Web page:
1989, he was named warden of the Jennings Road Detention Center in 
Hartford, and in 1990, the warden of Manson Youth Institution in 

By 1994, he was deputy commissioner and in 1995 took the helm as commissioner.

During his 25 years, he watched the department grow from about 3,500 
prisoners and nine institutions to nearly 20,000 inmates, 7,200 
employees, 18 facilities and an annual budget of more than $500 

When he started, "it probably was a much simpler, straight-forward 
business," Armstrong said. Distinctions like "mental health 
population" and "special-need offenders" had yet to be identified. 
Many of the rehabilitative programs were just being formulated, the 
"best of which" remain in place today, Armstrong said.

One of the largest changes, he said, has been opening the inner- 
workings to the public.

Most people have a strong opinion on what should happen to people who 
go to prison, he said, and that perception isn't always based on 
reality. "Most people base their opinion on a Hollywood perception."

"Most people think when you go to prison you either sit in your cell 
all day or bang out license plates."

Actually, some prisoners do manufacture license plates. But prisoners 
also operate a furniture-making facility and one of the department's 

In recent years, corrections has worked to be more open, Armstrong 
said. The department sponsors public tours of facilities and adopted 
an open door policy with crime victims, he said.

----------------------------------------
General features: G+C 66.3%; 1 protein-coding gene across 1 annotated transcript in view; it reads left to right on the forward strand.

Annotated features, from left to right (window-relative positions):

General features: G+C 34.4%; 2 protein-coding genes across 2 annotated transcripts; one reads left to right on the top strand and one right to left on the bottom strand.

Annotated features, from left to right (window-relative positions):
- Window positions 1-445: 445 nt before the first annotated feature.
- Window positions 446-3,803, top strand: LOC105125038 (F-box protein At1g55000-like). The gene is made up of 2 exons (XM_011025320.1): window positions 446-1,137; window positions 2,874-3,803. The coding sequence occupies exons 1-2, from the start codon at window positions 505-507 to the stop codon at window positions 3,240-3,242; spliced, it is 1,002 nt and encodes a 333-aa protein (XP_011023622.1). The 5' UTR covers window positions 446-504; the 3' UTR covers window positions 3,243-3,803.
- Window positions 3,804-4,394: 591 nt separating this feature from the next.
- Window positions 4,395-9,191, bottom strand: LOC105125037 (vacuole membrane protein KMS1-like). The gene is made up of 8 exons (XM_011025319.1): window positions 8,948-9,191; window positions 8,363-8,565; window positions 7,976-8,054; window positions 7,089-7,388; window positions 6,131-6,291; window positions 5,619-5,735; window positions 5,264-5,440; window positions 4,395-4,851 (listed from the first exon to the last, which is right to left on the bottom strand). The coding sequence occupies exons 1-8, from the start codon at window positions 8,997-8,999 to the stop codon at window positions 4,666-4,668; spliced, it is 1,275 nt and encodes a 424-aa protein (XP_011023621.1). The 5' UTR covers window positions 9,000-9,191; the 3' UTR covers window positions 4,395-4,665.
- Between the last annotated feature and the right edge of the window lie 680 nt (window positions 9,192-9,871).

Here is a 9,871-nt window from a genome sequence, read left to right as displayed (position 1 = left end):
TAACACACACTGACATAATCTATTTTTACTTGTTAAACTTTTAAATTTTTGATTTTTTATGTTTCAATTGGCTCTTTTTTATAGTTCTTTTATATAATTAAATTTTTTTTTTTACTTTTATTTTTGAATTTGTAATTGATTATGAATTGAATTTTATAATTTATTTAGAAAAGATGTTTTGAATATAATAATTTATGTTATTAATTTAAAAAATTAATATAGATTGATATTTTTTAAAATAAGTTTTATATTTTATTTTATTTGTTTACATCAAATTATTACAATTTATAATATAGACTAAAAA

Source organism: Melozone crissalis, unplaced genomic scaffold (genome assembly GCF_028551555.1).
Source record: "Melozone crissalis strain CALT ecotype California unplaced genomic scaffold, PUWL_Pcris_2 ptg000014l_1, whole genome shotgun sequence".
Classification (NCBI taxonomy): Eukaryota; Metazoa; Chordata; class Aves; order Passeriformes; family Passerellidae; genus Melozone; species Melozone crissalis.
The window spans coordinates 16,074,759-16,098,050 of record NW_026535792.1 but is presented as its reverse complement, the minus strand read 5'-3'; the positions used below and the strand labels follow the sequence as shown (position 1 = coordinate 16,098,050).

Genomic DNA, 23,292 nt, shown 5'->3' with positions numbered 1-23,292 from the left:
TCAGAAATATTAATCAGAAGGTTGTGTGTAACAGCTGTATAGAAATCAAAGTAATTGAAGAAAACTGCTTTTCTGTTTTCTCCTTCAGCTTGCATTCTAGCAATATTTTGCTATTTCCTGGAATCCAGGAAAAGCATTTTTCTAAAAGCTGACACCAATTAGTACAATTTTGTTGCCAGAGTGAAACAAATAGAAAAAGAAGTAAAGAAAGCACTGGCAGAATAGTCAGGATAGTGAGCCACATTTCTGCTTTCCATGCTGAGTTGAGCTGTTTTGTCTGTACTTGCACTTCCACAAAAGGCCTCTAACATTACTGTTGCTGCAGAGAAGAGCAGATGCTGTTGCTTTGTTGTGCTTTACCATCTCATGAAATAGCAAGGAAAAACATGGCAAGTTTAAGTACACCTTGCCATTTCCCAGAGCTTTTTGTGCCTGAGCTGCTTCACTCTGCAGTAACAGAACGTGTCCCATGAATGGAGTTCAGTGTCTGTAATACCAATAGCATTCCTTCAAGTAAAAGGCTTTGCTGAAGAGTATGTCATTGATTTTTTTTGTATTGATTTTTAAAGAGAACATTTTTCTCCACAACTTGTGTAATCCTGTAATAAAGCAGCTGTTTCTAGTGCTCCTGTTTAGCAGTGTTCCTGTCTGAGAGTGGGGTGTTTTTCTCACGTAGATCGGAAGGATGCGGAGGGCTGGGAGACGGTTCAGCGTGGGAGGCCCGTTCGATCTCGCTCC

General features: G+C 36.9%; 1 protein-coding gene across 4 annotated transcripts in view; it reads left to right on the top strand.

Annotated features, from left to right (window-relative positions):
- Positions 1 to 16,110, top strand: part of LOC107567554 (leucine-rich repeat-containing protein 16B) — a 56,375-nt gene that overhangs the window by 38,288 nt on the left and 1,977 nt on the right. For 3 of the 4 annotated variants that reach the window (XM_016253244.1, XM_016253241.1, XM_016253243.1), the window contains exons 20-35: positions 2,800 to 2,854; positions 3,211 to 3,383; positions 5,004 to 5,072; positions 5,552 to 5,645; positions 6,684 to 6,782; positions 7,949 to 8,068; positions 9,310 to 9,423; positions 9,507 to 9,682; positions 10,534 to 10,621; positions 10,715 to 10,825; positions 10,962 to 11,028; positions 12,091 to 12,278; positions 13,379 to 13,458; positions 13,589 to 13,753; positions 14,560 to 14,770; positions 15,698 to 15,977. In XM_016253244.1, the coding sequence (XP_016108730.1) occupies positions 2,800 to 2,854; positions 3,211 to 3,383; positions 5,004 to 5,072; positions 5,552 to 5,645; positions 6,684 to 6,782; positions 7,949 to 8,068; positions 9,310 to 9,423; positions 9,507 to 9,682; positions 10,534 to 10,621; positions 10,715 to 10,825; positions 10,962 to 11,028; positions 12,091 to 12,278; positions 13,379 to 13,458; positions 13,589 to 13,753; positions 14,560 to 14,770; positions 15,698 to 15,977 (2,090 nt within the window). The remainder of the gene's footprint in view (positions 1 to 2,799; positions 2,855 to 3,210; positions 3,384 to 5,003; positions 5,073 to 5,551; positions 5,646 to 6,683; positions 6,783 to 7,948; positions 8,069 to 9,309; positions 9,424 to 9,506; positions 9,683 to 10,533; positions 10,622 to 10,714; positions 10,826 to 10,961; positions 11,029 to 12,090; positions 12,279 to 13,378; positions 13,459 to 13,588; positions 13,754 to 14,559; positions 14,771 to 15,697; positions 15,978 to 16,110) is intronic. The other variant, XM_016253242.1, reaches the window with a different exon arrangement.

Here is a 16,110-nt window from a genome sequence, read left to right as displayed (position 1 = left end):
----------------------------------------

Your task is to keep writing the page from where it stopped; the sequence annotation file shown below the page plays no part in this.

"We spend an awful lot of tax dollars," he said. "I want people to 
understand what we do. We used to have a fortress mentality that we 
did not disclose information, we didn't share information."

He also has seen the pendulum of public opinion on the role of 
prisons swing several times - from rehabilitation to punitive and 
back again.

Throughout, he said, he tried to support programs that give offenders 
the best chance of staying clean on the outside - job training, drug 
rehabilitation, anger management.

Yet he's taken a no-nonsense approach when it comes to discipline, 
dealing decisively with jailhouse disturbances. He fostered a program 
that isolated gang members from the general population and worked to 
share criminal intelligence with other law enforcement agencies.

Gang members are locked down under "Spartan conditions" and rivals 
are often housed together under close supervision. That enables them 
to "bottom out" and work their way back into general population.

"It's allowed us to go from thousands of gang members to a few 
hundred," he said, adding, "This is not a warehouse program."

To that end, he proposed legislation as the chairman of the Prison 
and Jail Overcrowding Commission to repeal mandatory minimum 
sentencing that placed drug offenders in jail for years.

Now, judges regained their discretion in sentencing these non-violent 
criminals, which can help thin prison populations.

"I think we're on a better educated perspective right now," he said.